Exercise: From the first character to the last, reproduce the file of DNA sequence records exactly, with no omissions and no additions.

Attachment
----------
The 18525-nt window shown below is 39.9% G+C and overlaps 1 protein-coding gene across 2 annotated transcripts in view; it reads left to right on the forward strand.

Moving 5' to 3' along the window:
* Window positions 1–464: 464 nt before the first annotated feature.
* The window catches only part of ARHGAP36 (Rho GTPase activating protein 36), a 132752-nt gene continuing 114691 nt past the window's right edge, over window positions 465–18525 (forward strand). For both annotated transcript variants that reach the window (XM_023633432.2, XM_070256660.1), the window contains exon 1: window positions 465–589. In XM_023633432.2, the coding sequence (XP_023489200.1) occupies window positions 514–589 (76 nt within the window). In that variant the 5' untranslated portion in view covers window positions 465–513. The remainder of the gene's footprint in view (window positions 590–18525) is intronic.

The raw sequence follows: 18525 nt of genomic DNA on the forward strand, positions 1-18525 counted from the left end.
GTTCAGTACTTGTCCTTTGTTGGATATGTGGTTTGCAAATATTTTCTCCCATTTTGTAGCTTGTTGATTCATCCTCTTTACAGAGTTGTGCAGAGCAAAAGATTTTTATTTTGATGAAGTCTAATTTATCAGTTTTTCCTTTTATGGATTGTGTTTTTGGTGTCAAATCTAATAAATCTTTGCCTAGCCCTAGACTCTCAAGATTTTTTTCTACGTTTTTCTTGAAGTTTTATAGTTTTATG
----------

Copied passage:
The 18525-nt window shown below is 39.9% G+C and overlaps 1 protein-coding gene across 2 annotated transcripts in view; it reads left to right on the forward strand.

Moving 5' to 3' along the window:
* Window positions 1–464: 464 nt before the first annotated feature.
* The window catches only part of ARHGAP36 (Rho GTPase activating protein 36), a 132752-nt gene continuing 114691 nt past the window's right edge, over window positions 465–18525 (forward strand). For both annotated transcript variants that reach the window (XM_023633432.2, XM_070256660.1), the window contains exon 1: window positions 465–589. In XM_023633432.2, the coding sequence (XP_023489200.1) occupies window positions 514–589 (76 nt within the window). In that variant the 5' untranslated portion in view covers window positions 465–513. The remainder of the gene's footprint in view (window positions 590–18525) is intronic.

The raw sequence follows: 18525 nt of genomic DNA on the forward strand, positions 1-18525 counted from the left end.
GTTCAGTACTTGTCCTTTGTTGGATATGTGGTTTGCAAATATTTTCTCCCATTTTGTAGCTTGTTGATTCATCCTCTTTACAGAGTTGTGCAGAGCAAAAGATTTTTATTTTGATGAAGTCTAATTTATCAGTTTTTCCTTTTATGGATTGTGTTTTTGGTGTCAAATCTAATAAATCTTTGCCTAGCCCTAGACTCTCAAGATTTTTTTCTACGTTTTTCTTGAAGTTTTATAGTTTTATG